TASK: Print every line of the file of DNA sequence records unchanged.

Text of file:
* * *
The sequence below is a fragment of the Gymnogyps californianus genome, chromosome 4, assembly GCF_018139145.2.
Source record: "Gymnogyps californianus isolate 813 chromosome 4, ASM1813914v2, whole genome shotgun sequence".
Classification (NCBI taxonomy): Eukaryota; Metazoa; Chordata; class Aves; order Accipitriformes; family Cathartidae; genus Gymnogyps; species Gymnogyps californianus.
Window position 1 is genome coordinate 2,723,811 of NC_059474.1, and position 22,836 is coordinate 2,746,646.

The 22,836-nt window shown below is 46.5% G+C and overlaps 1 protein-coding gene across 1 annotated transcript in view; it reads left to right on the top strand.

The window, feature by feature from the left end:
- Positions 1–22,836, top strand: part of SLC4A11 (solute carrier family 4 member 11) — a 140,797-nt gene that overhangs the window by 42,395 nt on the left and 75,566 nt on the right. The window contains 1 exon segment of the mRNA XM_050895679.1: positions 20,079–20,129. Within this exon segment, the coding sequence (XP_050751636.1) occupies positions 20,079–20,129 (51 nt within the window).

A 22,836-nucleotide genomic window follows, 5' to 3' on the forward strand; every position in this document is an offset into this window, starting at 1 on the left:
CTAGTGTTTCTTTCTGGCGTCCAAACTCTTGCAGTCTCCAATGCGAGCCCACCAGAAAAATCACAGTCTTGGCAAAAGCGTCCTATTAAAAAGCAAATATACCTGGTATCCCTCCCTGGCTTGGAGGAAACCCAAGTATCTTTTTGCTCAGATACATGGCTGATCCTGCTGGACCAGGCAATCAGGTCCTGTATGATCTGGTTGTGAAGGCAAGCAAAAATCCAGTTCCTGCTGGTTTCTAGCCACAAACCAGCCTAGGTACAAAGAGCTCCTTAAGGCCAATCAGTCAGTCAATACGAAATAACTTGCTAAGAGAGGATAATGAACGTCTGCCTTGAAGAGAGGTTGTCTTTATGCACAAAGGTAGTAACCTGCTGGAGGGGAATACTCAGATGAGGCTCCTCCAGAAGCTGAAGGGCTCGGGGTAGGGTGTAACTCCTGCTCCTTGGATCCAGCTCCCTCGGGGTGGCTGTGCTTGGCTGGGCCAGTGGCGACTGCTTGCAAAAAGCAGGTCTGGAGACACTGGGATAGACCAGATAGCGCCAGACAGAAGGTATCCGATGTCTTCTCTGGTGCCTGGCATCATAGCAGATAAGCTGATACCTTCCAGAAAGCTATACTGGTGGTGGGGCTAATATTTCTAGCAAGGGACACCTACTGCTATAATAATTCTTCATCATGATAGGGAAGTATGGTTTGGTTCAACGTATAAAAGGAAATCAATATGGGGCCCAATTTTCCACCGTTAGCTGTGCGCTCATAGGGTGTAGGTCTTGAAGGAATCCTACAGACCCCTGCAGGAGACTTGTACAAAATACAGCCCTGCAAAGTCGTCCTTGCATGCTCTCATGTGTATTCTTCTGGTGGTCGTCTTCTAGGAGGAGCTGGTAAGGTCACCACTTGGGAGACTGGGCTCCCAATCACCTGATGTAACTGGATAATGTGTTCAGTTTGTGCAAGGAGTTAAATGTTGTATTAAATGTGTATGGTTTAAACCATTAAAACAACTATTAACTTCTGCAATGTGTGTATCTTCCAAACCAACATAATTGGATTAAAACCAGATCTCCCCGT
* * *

The sequence below is a fragment of the Gymnogyps californianus genome, chromosome 4, assembly GCF_018139145.2.
Source record: "Gymnogyps californianus isolate 813 chromosome 4, ASM1813914v2, whole genome shotgun sequence".
Classification (NCBI taxonomy): Eukaryota; Metazoa; Chordata; class Aves; order Accipitriformes; family Cathartidae; genus Gymnogyps; species Gymnogyps californianus.
Window position 1 is genome coordinate 2,723,811 of NC_059474.1, and position 22,836 is coordinate 2,746,646.

The 22,836-nt window shown below is 46.5% G+C and overlaps 1 protein-coding gene across 1 annotated transcript in view; it reads left to right on the top strand.

The window, feature by feature from the left end:
- Positions 1–22,836, top strand: part of SLC4A11 (solute carrier family 4 member 11) — a 140,797-nt gene that overhangs the window by 42,395 nt on the left and 75,566 nt on the right. The window contains 1 exon segment of the mRNA XM_050895679.1: positions 20,079–20,129. Within this exon segment, the coding sequence (XP_050751636.1) occupies positions 20,079–20,129 (51 nt within the window).

A 22,836-nucleotide genomic window follows, 5' to 3' on the forward strand; every position in this document is an offset into this window, starting at 1 on the left:
CTAGTGTTTCTTTCTGGCGTCCAAACTCTTGCAGTCTCCAATGCGAGCCCACCAGAAAAATCACAGTCTTGGCAAAAGCGTCCTATTAAAAAGCAAATATACCTGGTATCCCTCCCTGGCTTGGAGGAAACCCAAGTATCTTTTTGCTCAGATACATGGCTGATCCTGCTGGACCAGGCAATCAGGTCCTGTATGATCTGGTTGTGAAGGCAAGCAAAAATCCAGTTCCTGCTGGTTTCTAGCCACAAACCAGCCTAGGTACAAAGAGCTCCTTAAGGCCAATCAGTCAGTCAATACGAAATAACTTGCTAAGAGAGGATAATGAACGTCTGCCTTGAAGAGAGGTTGTCTTTATGCACAAAGGTAGTAACCTGCTGGAGGGGAATACTCAGATGAGGCTCCTCCAGAAGCTGAAGGGCTCGGGGTAGGGTGTAACTCCTGCTCCTTGGATCCAGCTCCCTCGGGGTGGCTGTGCTTGGCTGGGCCAGTGGCGACTGCTTGCAAAAAGCAGGTCTGGAGACACTGGGATAGACCAGATAGCGCCAGACAGAAGGTATCCGATGTCTTCTCTGGTGCCTGGCATCATAGCAGATAAGCTGATACCTTCCAGAAAGCTATACTGGTGGTGGGGCTAATATTTCTAGCAAGGGACACCTACTGCTATAATAATTCTTCATCATGATAGGGAAGTATGGTTTGGTTCAACGTATAAAAGGAAATCAATATGGGGCCCAATTTTCCACCGTTAGCTGTGCGCTCATAGGGTGTAGGTCTTGAAGGAATCCTACAGACCCCTGCAGGAGACTTGTACAAAATACAGCCCTGCAAAGTCGTCCTTGCATGCTCTCATGTGTATTCTTCTGGTGGTCGTCTTCTAGGAGGAGCTGGTAAGGTCACCACTTGGGAGACTGGGCTCCCAATCACCTGATGTAACTGGATAATGTGTTCAGTTTGTGCAAGGAGTTAAATGTTGTATTAAATGTGTATGGTTTAAACCATTAAAACAACTATTAACTTCTGCAATGTGTGTATCTTCCAAACCAACATAATTGGATTAAAACCAGATCTCCCCGT